Key Ingredients: America by Food Smithsonian Museums Project

By Sue B. Balcom

Everyone eats. Family tradi­tions and ethic backgrounds may steer the types of foods we love but eating has evolved considerably since grandma’s day.

Medina is one of a dozen small com­munities that will be hosting a Smith­sonian Museums on Main Street Key Ingredients: America by Food exhibit into next year. And, it’s all about the food.

Food is important to our lives but who gives much thought to where it comes from and how it magically appears in our supermarkets and restaurants.

Imagine eating nine pounds of buf­falo a day to survive like the men in the Lewis and Clark expedition. Or, perhaps going with-out milk and fruit for a year while crossing 2,000 miles of this great nation in search of a place to settle.

Seriously, Fear Factor has nothing on the diets of the early inhabitants in this area. Native populations ate insects and wild plants while the Northern Eu­ropean settlers ate every last chewable bite of live­stock grazed on prairie grass or table scraps.

Key Ingre­dients: Amer­ica by Food documents the evolution of eating in America from the days of early settlers to the discov­ery that freez­ing can pre­serve the fruits of summer to enjoy all year round.

The Smithsonian exhibit will be in­stalled in Medina from Oct. 20 through Dec. 2 and is currently at the Dakota Prairie Regional Center for the Arts in New Rockford.

In partnership with The North Da­kota Humanities Council – 12 commu­nities were selected around the state to host the traveling exhibit with the intention of bringing a Smithsonian-quality experience to underserved ru­ral cities.

Medina will be showcasing its Germans from Russian heritage, local businesses, the historical so­ciety as well as the community’s food history. The committee is cur­rently securing programing, lo­cal artifacts and historic displays, and interactive demonstrations to compliment the exhibit’s six-week stay in the historic stone city hall building on Medina’s Main Street.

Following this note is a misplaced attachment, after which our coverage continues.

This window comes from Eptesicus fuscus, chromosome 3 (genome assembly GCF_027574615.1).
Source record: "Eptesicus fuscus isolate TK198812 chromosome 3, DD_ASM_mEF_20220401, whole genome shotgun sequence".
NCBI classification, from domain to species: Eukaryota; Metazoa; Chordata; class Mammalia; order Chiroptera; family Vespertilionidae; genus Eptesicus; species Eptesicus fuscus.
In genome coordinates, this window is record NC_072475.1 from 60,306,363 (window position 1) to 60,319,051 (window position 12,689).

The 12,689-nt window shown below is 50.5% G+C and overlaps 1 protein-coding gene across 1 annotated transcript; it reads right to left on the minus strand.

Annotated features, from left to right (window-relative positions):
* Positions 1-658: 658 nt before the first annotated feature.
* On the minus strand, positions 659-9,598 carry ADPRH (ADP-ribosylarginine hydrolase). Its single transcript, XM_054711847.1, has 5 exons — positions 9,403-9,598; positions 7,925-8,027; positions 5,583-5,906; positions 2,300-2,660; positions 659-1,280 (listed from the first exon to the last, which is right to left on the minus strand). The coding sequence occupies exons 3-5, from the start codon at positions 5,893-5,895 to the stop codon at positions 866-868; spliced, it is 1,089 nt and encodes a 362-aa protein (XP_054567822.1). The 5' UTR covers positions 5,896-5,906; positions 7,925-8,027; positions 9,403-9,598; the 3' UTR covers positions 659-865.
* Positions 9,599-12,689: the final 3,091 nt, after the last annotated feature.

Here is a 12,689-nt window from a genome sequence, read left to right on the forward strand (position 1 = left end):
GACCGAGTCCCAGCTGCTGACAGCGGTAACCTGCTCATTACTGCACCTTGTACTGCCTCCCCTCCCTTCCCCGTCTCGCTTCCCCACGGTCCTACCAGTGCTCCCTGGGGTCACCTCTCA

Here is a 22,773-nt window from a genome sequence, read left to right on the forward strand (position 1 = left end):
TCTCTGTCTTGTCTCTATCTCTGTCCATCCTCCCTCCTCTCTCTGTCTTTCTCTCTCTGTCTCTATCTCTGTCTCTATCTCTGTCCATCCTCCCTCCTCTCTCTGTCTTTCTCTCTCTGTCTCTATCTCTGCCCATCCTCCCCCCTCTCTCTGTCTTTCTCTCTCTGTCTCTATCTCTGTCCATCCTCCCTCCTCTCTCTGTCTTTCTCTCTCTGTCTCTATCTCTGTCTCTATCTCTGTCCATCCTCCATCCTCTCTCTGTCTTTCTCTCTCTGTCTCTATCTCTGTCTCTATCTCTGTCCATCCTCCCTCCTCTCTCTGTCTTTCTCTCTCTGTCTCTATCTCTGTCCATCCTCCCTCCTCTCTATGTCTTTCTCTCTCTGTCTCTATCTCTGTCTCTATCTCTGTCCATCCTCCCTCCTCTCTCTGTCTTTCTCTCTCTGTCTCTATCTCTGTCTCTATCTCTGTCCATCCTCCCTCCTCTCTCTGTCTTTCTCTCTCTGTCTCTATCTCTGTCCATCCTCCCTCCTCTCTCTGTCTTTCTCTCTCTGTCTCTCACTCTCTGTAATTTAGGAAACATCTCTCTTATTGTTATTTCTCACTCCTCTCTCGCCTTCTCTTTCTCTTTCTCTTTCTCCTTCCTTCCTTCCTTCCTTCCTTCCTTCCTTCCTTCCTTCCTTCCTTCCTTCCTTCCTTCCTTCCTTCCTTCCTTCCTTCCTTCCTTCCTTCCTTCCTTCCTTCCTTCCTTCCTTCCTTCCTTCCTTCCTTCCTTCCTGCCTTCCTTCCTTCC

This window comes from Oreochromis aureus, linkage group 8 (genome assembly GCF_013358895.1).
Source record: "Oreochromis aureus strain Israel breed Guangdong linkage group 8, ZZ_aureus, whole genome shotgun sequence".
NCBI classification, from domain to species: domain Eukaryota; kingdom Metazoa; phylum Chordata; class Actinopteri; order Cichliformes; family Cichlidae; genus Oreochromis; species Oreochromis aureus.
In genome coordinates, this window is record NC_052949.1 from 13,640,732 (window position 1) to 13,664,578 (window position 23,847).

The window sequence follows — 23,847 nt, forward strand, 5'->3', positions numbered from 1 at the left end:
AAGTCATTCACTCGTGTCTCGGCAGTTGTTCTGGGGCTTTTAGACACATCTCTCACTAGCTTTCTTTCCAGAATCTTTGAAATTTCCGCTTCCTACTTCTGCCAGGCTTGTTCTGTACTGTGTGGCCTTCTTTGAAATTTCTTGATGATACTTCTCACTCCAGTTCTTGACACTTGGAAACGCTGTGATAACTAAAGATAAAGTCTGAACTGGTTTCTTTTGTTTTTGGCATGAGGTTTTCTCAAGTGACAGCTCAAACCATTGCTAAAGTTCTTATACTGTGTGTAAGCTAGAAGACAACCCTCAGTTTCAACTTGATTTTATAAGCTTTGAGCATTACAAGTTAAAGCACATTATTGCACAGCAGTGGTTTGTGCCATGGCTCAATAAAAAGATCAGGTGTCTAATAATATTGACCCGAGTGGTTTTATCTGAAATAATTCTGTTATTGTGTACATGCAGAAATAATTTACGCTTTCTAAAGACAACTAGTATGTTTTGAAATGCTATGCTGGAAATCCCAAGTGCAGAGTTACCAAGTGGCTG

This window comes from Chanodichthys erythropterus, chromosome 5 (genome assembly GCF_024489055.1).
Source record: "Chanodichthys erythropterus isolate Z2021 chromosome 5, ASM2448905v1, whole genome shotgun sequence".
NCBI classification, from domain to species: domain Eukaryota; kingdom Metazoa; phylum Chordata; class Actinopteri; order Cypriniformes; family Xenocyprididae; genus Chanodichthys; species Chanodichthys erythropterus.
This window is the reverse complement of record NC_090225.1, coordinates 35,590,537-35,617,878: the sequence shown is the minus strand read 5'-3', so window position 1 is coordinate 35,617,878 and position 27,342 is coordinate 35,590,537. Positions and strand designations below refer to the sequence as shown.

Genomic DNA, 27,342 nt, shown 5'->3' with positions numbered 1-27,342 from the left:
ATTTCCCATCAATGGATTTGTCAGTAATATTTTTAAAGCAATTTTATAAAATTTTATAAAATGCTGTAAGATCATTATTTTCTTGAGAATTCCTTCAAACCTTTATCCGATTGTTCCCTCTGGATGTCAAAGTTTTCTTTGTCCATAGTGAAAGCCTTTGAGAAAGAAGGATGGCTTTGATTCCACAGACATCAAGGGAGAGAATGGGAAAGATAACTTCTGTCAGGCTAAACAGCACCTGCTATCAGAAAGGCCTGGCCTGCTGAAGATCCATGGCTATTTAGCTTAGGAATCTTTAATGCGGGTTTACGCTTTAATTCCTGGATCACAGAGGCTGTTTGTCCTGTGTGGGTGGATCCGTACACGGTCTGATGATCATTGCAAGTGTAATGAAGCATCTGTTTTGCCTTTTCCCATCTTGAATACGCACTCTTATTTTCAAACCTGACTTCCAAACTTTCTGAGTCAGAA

Booths and displays of historical items surrounding the development and culture of Medina will round out the Smithsonian exhibit, which will be free and open to the public. Hours and pro­gramming will be announced at a later date.

The display will be housed in the city hall because of its historical sig­nificance to Me­dina.

The men of the WPA program constructed the large stone building from 1939-1941. Gil­bert Horton, a well-known ar­chitect from Jamestown, designed this building as well as 256 schools in North Dakota, South Dakota and Montana and a hall in Steele that is still standing. He is credited with building the first James­town Hospital, Trinity Hospitals, the hippodome in Jamestown McElroy Park and many other buildings around North Dakota and surrounding states.

Overseeing the actual construction of his building, Gilbert developed a meth­od of using rock for building material. He taught the men how to find the grain of the rock and split it just right mak­ing it square like a brick. The rock was found within an 18-mile radius of Me­dina.

About 45 men were employed on the building project during the Work­ers Projects Administration (WPA) started in 1935 by President Franklin D. Roosevelt removing their families from the relief program and putting them to work. The program lasted eight years and many North Dakota build­ings, bridges, highways, rail roads, air­fields, trees and parks remain today as reminders of this era.

August Schumaker, Rudy Hoffman, Ernest Martel, Henry (Hank) Hoff­mann, Gustave H. Hins, Reno Opp and Gust Deutcher were part of the local work crew.

If you have Medina history, items or photographs; wish to be a docent or volunteer for set up; or any other infor­mation about Key Ingredients, email sbalcom@farrms.org or call Sue at 701- 527-5169; or contact Chairman Myron Gunderson mgunderson1983@hotmail.com or call 701-269-3655 or 701-486- 3149.

For more information about the ex­hibits in North Dakota visit: www.nd-humanities.org/kingredients.php.

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